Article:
On September 7, 1990, an agreement was struck between the Marine Engineers’ Beneficial Association and the National Oceanic and Atmospheric Administration to establish the rights the Marine Engineers’ Beneficial Association and its members possess. Members of the Marine Engineers’ Beneficial Association have the right to join and affiliate with any union or labor group as they please without any economic or legal repercussions.[8] Members of MEBA have the right to petition and bargain for higher wages under the Civil Service Reform Act of 1978.[8] Any member of MEBA may remove themselves from the union as they so desire and cannot be forced involuntarily to give money to the Marine Engineers’ Beneficial Association.[8] MEBA employees are required to openly communicate with union officials and the outside employer of the union member.[8] If a MEBA member is working for an employer, the employer must communicate with the Union leadership at all times and offer the employee any promotion he/she rightfully deserves.[8] If a MEBA employee is accused of a crime by an employer, the employee has the right to know any and all evidence and any incident must be one where the security and safety of the vessel was compromised.[8] Even if the MEBA member is found guilty, the information on that occurrence cannot be used against them after two years for another similar occurrence.[8] MEBA members are to be officially considered on duty until they are no longer expected to be continuously active throughout the day.[8] During a period of negotiation, the MEBA member will not face any form of discrimination from the employer.[8] MEBA employees will be required to only work a forty-hour work week, lasting throughout the weekdays.[8] chief engineers who are part of MEBA will receive the same pay as day workers unless the ship is in port, in which case they will be paid on an hourly bases.[8] If the chief engineer is forced to work more than eight hours a day, they will be paid overtime, as well as any work performed on the weekend.[8] Any employee from MEBA working on New Year’s Day, Presidents Day, Memorial Day, Independence Day, Labor Day, Veterans Day, Columbus Day, Thanksgiving Day, or Christmas Day will be paid overtime.[8] Members can post bulletin boards on their vessels as long as the language posted is not vulgar.[8] Any member of M.E.B.A. that believes that he or she has been a victim of a breach in contract or has evidence that their rights of as a union member have not been upheld, they have two weeks after the occurrence of such act to submit their complaints to the captain of the ship.[8]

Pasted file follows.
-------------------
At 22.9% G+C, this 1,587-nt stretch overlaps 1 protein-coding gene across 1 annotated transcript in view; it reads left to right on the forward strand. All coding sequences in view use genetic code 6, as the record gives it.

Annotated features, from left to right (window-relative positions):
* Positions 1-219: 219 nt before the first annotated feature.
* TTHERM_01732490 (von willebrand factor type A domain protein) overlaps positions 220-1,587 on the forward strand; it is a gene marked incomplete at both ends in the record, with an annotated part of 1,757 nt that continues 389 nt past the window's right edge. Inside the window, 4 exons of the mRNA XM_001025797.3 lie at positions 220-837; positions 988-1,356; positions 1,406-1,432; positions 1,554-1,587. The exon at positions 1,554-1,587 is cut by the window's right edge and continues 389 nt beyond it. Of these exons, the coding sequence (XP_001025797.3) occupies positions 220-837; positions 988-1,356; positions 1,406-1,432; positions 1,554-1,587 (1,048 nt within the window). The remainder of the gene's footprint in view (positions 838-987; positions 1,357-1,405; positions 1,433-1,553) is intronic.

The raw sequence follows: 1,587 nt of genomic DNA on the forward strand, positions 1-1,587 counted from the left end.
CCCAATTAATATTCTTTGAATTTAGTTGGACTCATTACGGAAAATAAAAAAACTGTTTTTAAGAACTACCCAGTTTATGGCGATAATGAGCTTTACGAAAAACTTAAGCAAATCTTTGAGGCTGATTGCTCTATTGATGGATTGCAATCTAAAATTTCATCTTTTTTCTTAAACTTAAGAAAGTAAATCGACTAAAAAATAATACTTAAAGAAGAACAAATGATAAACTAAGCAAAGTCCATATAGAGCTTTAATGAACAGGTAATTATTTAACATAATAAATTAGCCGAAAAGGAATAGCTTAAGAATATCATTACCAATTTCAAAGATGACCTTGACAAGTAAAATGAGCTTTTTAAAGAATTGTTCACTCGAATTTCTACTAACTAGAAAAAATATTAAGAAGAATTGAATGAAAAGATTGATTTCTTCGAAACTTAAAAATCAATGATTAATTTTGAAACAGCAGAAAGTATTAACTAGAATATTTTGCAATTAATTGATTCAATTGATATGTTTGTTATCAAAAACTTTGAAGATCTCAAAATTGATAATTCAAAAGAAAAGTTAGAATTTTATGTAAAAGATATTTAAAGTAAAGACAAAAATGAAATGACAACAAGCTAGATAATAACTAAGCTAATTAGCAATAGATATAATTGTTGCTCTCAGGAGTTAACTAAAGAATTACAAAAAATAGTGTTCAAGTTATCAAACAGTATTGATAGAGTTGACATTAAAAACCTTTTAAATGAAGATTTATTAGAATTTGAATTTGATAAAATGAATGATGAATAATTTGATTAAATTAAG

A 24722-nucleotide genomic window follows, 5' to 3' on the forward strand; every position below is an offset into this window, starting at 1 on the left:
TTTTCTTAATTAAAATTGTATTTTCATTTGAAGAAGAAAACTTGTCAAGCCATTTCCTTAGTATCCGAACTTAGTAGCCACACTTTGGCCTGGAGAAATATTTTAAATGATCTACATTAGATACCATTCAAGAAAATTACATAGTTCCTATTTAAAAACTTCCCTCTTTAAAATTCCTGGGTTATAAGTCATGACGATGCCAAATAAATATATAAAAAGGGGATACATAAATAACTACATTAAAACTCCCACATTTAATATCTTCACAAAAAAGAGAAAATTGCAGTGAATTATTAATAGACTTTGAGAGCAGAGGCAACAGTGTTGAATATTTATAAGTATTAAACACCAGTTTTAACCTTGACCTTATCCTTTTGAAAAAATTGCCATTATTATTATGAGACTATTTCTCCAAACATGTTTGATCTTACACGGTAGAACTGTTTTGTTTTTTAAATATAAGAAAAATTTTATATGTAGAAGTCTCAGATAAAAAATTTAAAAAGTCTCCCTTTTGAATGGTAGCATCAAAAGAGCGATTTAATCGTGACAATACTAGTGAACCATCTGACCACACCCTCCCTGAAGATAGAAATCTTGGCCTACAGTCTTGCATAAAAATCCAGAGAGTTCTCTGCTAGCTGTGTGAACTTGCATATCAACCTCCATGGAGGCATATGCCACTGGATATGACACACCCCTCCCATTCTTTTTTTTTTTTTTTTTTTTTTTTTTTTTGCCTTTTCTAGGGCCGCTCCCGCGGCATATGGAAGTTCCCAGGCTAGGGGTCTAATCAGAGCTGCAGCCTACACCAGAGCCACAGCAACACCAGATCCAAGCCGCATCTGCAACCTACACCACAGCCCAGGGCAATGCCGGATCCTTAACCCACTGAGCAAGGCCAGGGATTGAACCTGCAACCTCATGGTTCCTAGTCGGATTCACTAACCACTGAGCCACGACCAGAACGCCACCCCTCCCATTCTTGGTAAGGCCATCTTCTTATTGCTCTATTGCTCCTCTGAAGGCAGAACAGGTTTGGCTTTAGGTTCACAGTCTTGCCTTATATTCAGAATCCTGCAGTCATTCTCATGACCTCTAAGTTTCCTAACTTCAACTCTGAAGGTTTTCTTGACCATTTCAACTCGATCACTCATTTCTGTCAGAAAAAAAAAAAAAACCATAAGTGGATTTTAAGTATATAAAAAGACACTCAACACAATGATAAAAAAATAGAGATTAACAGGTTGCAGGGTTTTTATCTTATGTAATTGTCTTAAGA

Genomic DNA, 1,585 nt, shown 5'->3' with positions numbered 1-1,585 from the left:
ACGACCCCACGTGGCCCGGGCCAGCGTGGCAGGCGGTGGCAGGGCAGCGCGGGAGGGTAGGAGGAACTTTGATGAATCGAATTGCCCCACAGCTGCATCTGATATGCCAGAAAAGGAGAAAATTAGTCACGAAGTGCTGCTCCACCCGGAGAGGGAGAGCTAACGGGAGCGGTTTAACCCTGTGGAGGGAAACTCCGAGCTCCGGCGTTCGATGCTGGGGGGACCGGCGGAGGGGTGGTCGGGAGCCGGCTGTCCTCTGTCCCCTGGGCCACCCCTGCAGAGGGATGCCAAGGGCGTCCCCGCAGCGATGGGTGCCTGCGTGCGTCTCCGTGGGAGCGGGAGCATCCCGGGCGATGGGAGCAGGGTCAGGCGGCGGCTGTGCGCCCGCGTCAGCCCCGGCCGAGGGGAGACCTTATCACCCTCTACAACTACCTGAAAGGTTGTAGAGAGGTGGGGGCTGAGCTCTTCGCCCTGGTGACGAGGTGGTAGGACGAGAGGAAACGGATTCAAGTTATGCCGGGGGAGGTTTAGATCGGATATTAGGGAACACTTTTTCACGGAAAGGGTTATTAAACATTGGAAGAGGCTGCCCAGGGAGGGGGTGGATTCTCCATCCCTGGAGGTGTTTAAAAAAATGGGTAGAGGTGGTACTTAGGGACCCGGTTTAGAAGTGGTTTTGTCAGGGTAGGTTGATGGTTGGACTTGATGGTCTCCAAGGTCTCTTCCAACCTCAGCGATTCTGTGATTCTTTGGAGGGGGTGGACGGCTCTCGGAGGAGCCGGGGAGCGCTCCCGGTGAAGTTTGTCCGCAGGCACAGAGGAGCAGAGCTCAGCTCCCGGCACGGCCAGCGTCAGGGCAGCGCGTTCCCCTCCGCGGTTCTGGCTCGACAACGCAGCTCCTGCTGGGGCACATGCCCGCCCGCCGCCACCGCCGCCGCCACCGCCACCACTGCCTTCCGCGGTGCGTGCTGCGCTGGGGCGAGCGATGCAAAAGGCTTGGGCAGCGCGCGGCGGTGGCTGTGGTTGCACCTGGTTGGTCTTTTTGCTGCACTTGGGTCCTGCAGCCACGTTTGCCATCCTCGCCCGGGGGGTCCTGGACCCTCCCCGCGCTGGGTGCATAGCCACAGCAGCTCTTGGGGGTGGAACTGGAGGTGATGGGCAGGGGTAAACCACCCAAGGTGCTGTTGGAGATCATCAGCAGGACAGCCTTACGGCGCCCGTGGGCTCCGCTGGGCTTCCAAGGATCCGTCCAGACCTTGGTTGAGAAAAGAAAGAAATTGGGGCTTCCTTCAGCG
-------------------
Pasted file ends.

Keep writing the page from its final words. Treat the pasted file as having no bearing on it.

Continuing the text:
M.E.B.A. Rights as a Union[edit]